Welfare Reform

misc4_bgI am taking a few months off from coding and working on a research project with an public health NGO in India to fulfill a requirement for a graduate degree program.  At this organization, there are at least a half dozen people hired to do what might be considered low paid, menial jobs.

For example, there is one guy who, as far as I can tell, is responsible for keeping the staff well caffienated.  Don’t get me wrong.  I spend all day combing through lengthy articles and documents which single-handedly have the ability to put me fast asleep.  So to me, this guy is a life saver.

Another example is the old lady who every morning goes up and down our street sweaping the side walk.  While this may seem like an unnecessary job, the city, and I would agree, feels that it is worth paying someone to keep garbage from piling up in the streets.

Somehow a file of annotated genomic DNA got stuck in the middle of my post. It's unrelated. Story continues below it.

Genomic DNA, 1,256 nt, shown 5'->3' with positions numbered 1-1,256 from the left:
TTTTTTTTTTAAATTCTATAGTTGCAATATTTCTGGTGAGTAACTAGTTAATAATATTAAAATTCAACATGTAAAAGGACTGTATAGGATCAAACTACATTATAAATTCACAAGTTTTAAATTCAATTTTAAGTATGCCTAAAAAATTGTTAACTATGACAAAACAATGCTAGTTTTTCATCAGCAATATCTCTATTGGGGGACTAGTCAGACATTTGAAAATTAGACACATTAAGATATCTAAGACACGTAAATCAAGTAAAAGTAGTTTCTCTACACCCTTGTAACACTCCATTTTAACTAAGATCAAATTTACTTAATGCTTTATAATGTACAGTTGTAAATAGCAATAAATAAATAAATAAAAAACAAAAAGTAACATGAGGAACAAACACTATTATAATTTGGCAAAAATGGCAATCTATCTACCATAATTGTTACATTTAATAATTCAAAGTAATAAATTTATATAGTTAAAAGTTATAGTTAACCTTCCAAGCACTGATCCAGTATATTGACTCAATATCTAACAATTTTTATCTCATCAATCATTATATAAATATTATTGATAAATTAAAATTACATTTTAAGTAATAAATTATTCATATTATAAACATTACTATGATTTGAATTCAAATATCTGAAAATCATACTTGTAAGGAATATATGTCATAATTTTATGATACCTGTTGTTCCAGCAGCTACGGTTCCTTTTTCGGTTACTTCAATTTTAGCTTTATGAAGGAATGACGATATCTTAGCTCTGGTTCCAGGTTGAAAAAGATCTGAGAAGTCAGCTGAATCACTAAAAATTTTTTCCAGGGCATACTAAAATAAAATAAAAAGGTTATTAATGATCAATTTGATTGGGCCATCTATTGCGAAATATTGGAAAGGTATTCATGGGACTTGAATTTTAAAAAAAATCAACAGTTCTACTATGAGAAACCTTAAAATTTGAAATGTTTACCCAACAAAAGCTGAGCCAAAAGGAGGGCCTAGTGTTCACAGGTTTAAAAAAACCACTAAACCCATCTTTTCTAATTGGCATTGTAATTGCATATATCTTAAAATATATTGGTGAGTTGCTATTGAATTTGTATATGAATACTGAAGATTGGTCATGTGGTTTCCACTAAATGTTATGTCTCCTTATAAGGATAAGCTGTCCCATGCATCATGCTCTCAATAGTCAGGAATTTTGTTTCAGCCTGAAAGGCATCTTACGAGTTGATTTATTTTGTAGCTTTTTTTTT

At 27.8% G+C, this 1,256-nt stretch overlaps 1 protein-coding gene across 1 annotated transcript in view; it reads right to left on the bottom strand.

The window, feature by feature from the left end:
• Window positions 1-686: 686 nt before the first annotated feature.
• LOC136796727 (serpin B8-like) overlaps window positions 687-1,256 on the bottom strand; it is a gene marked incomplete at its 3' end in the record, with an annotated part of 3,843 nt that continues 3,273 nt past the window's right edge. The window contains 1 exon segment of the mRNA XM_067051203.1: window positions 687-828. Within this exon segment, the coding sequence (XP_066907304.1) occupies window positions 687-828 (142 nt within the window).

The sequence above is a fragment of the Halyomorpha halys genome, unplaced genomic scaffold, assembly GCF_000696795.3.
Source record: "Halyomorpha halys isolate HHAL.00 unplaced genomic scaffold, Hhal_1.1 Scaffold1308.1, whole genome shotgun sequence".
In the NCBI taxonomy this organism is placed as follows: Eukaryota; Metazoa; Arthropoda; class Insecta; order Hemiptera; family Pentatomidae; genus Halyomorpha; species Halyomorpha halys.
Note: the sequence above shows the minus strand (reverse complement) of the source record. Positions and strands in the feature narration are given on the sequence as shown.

What this amounts to is a form of welfare.  There are literally over a million people in the city of Chennai living below the poverty level.  Giving all of these people a free handout would be an unmanagable burden on the government.  However, providing low paying jobs for people not only gives them some sort of income, it also gives them a feeling of security and use.  These people may be poor but I have a lot of respect for them.

India is a confusing place.  There are things that I see wrong here.  However, there may also be a few things to learn.

Consequently, my research project has to do with identifying local best practices and figuring out how to share them with different countries.

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